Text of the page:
She writes that on the set of "Frida," Weinstein demanded a host of awful things that culminated in demanding a sex scene with another woman, full frontal nudity, or he would shut down the production, after she said again and again no to other requests for massages and stuff.

Hayek writes: It was clear to me he would never let me finish this movie without him having his fantasy one way or another. There was no room for negotiation. I had to say yes. By now, so many of years of my life had gone into this film.

I arrived on the set the day we were should shoot the scene I believed would save the movie and for first and last time in my career, I had a nervous breakdown. I was shaking uncontrollably, my breath was short, I began to cry and cry, unable to stop as if I were throwing up tears. Since those around me had no knowledge of my history with Harvey, they had no knowledge of my struggle. It was not because I would be naked with another woman, but because it was for Harvey Weinstein, but I could not tell them.

"Frida" earned six Oscar nominations, including a best actress nod for Hayek. A spokesman for Weinstein responded by saying the allegations are not accurate. This reckoning over sexual harassment has spread to affect a wide swath of powerful men in fil film, media, politics, and elsewhere. And one can suppose it's not over yet.

NOBLES: Meantime, a surprising comment from a Democratic female lawmaker at a closed-door meeting of House Democrats to discuss sexual harassment allegations. Seventy-one-year-old Congresswoman Marcy Kaptur suggested that female lawmakers were inviting unwanted advances because of the way they dressed. Kaptur said female staffers and reporters were also guilty of wearing outfits that she believed were too revealing. Sources say people in the room were totally in shock. The congresswoman tells CNN she was not suggesting that victims were responsible.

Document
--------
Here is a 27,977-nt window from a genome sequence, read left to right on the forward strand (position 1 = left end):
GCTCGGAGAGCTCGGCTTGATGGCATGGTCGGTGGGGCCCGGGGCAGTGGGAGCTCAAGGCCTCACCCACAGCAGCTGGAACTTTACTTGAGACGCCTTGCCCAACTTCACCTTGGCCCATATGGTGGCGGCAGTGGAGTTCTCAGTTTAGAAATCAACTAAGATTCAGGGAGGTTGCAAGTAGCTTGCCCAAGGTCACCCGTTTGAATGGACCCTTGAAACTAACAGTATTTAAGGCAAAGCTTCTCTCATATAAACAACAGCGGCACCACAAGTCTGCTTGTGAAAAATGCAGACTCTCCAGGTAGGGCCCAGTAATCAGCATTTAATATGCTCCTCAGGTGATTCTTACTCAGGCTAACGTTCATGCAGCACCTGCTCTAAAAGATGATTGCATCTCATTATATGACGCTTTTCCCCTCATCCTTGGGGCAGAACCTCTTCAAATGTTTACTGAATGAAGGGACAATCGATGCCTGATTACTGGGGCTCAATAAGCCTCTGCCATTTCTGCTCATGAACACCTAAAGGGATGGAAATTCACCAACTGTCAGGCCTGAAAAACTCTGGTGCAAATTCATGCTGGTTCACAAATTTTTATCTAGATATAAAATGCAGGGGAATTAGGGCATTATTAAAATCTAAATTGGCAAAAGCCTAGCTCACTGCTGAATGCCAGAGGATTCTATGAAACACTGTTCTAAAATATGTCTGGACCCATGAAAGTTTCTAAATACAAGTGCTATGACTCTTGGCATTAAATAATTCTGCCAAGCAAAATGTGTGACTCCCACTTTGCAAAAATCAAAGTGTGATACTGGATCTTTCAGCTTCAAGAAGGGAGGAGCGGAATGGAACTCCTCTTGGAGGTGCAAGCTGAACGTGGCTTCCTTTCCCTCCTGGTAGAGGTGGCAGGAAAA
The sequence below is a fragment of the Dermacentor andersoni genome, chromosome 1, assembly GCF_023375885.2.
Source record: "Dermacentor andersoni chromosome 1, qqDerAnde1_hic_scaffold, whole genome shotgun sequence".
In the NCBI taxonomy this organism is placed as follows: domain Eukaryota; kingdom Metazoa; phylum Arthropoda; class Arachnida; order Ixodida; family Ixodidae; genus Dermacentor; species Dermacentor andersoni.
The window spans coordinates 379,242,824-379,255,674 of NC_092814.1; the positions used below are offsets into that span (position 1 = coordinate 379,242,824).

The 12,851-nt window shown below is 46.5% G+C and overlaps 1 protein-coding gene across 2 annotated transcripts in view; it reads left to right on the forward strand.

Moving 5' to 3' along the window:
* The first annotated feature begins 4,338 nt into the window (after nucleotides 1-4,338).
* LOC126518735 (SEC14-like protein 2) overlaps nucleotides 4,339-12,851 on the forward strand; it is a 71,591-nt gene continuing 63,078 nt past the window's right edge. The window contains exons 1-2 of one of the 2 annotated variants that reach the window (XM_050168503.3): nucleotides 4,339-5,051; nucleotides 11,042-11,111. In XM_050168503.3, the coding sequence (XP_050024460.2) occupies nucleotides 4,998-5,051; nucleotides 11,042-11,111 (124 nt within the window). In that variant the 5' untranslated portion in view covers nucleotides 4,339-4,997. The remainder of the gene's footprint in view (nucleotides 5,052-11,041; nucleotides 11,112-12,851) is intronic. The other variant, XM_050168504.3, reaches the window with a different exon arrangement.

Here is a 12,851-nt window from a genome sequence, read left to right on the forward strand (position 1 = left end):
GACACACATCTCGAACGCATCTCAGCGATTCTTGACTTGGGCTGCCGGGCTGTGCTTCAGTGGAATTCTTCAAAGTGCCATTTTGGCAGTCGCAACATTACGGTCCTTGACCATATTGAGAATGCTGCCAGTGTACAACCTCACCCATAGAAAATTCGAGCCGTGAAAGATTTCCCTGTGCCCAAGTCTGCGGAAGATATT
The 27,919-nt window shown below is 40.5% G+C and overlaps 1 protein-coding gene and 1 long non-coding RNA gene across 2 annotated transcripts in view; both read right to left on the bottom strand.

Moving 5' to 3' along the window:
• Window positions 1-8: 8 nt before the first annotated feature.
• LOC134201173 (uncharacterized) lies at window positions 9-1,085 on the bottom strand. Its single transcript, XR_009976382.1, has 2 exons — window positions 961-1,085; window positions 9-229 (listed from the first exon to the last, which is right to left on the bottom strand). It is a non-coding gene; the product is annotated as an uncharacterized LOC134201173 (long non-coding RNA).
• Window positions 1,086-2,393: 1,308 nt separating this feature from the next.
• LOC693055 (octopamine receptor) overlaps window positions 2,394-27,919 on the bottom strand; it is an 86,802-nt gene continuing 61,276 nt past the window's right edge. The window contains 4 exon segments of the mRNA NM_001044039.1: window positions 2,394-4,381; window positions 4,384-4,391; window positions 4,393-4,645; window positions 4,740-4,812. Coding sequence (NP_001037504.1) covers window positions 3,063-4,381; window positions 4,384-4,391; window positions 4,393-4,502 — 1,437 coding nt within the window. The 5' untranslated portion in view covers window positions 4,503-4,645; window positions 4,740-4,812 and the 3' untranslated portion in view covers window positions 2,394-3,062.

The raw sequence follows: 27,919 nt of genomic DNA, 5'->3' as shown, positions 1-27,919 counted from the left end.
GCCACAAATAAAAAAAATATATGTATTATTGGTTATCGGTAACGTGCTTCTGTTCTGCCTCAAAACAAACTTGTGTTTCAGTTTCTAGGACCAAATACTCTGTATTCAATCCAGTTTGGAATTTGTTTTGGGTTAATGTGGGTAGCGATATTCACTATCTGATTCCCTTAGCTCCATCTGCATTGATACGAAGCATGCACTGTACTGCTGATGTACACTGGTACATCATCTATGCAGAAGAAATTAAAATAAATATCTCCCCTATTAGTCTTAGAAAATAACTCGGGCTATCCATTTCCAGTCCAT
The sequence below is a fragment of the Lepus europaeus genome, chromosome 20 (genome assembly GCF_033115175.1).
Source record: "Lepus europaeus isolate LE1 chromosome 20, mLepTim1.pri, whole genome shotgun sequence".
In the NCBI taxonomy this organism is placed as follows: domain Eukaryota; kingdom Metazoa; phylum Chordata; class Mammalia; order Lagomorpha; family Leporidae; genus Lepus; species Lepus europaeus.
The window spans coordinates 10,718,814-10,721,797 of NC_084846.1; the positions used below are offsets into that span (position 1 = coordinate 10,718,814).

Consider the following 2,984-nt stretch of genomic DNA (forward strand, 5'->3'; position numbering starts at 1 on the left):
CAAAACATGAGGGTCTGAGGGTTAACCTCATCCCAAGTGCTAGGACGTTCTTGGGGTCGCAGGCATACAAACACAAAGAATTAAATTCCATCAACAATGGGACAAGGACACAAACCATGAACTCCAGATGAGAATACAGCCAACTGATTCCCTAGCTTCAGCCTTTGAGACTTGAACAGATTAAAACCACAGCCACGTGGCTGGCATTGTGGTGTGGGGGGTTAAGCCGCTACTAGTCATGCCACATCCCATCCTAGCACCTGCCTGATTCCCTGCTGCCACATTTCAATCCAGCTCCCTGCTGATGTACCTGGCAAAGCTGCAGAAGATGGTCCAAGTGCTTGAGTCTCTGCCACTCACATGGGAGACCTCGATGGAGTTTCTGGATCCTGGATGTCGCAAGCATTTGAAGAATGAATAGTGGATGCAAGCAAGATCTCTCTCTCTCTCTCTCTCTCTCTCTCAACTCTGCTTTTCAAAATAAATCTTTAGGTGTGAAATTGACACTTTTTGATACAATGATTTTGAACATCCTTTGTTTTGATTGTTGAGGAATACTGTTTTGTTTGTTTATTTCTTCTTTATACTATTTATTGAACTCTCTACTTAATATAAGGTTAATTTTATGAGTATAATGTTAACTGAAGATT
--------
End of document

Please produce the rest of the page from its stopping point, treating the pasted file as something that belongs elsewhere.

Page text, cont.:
ROMANS: You work in Washington. The dress code in Washington does not seem very revealing to me. Seems like a lot of suits.

NOBLE: It's not south beach, for sure.

ROMANS: On men and women.


ROMANS: All right. Target is speeding up its delivery service in a challenge to Amazon. Details on "CNN Money Stream," next.


[04:53:52] NOBLES: Right now, Russian president Vladimir Putin is wrapping up the year with what's becoming something of a holiday tradition, a marathon news conference, briefing reporters on Russian domestic and foreign policy. He's currently fielding questions about the election -- or I'm sorry, he could field questions about the election meddling investigation here in the U.S., and he's making some news about his own political future.

CNN's Phil Black is following along live for us in Moscow.

And, Phil, the Russian president talking about which party he's going to be affiliated in his upcoming election.


So, this press conference is really only getting started, because as you say, these things tend to go for many hours. Once, to give you context, he almost got close to five hours. So far, the questions have been pretty softball, all related to domestic issues. There's been some questions regarding the upcoming presidential election. This press conference is important to Putin, because in three months' time, he will be running for president again. This would put him in power -- because he is assumed to win -- put him in power until 2024.

He has cleared up something, and that is, he said he will be running as an independent candidate, seeking support from people across parties that support his views and vision for Russia.

[04:55:08] This is significant, because traditionally he has been associated with United Russia, by far the dominant political party in this country. This time, however, he says, perhaps an indication that he is trying to broaden his base as much as possible, seeks support from across political parties and not associate himself specifically with one party and one platform.

There is no real opponent to Putin in this contest, so what he is trying to do is battle voter apathy, and perhaps in this move to run independently -- as I say, he is broadening his base as much as possible to try to get as much possible support for that vote in three months' time.

NOBLES: All right, Phil Black in Moscow. Thank you for that report.

ROMANS: All right, three members of the International Space Station crew landing safely after 139 days in orbit. One of the member who landed in Kazakhstan is from NASA, one from the European Space Agency, and the third a Russian cosmonaut. On Sunday, a new crew launches, one from NASA, one from Russia, and the third from Japan.